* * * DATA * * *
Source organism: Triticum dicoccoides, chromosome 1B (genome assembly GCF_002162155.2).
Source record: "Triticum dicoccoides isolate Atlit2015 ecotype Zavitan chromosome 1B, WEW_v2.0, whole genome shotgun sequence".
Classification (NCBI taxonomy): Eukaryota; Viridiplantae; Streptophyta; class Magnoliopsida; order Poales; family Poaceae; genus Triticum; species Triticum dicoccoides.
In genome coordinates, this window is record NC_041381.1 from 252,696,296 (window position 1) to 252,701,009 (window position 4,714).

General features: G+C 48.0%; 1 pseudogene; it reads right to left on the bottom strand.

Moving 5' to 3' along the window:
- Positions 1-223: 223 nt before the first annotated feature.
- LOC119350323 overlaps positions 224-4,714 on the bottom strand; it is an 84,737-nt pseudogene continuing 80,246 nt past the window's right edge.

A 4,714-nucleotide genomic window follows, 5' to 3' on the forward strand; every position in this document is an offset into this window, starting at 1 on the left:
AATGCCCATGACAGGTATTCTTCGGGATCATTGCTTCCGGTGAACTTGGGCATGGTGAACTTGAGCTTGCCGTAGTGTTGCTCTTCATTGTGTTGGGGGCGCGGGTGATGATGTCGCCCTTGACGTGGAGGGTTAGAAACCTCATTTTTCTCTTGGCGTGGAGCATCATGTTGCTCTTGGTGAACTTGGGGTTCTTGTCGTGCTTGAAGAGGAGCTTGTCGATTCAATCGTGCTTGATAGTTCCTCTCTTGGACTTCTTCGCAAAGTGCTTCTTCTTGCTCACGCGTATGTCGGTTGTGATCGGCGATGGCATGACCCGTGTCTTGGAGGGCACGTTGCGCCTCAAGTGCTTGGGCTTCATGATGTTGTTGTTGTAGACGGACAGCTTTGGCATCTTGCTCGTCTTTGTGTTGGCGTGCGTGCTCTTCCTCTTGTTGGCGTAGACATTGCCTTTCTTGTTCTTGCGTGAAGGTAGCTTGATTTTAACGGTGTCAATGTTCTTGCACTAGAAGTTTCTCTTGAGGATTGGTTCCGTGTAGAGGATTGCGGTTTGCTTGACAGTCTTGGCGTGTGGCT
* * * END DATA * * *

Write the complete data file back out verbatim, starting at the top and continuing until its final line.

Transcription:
Source organism: Triticum dicoccoides, chromosome 1B (genome assembly GCF_002162155.2).
Source record: "Triticum dicoccoides isolate Atlit2015 ecotype Zavitan chromosome 1B, WEW_v2.0, whole genome shotgun sequence".
Classification (NCBI taxonomy): Eukaryota; Viridiplantae; Streptophyta; class Magnoliopsida; order Poales; family Poaceae; genus Triticum; species Triticum dicoccoides.
In genome coordinates, this window is record NC_041381.1 from 252,696,296 (window position 1) to 252,701,009 (window position 4,714).

General features: G+C 48.0%; 1 pseudogene; it reads right to left on the bottom strand.

Moving 5' to 3' along the window:
- Positions 1-223: 223 nt before the first annotated feature.
- LOC119350323 overlaps positions 224-4,714 on the bottom strand; it is an 84,737-nt pseudogene continuing 80,246 nt past the window's right edge.

A 4,714-nucleotide genomic window follows, 5' to 3' on the forward strand; every position in this document is an offset into this window, starting at 1 on the left:
AATGCCCATGACAGGTATTCTTCGGGATCATTGCTTCCGGTGAACTTGGGCATGGTGAACTTGAGCTTGCCGTAGTGTTGCTCTTCATTGTGTTGGGGGCGCGGGTGATGATGTCGCCCTTGACGTGGAGGGTTAGAAACCTCATTTTTCTCTTGGCGTGGAGCATCATGTTGCTCTTGGTGAACTTGGGGTTCTTGTCGTGCTTGAAGAGGAGCTTGTCGATTCAATCGTGCTTGATAGTTCCTCTCTTGGACTTCTTCGCAAAGTGCTTCTTCTTGCTCACGCGTATGTCGGTTGTGATCGGCGATGGCATGACCCGTGTCTTGGAGGGCACGTTGCGCCTCAAGTGCTTGGGCTTCATGATGTTGTTGTTGTAGACGGACAGCTTTGGCATCTTGCTCGTCTTTGTGTTGGCGTGCGTGCTCTTCCTCTTGTTGGCGTAGACATTGCCTTTCTTGTTCTTGCGTGAAGGTAGCTTGATTTTAACGGTGTCAATGTTCTTGCACTAGAAGTTTCTCTTGAGGATTGGTTCCGTGTAGAGGATTGCGGTTTGCTTGACAGTCTTGGCGTGTGGCT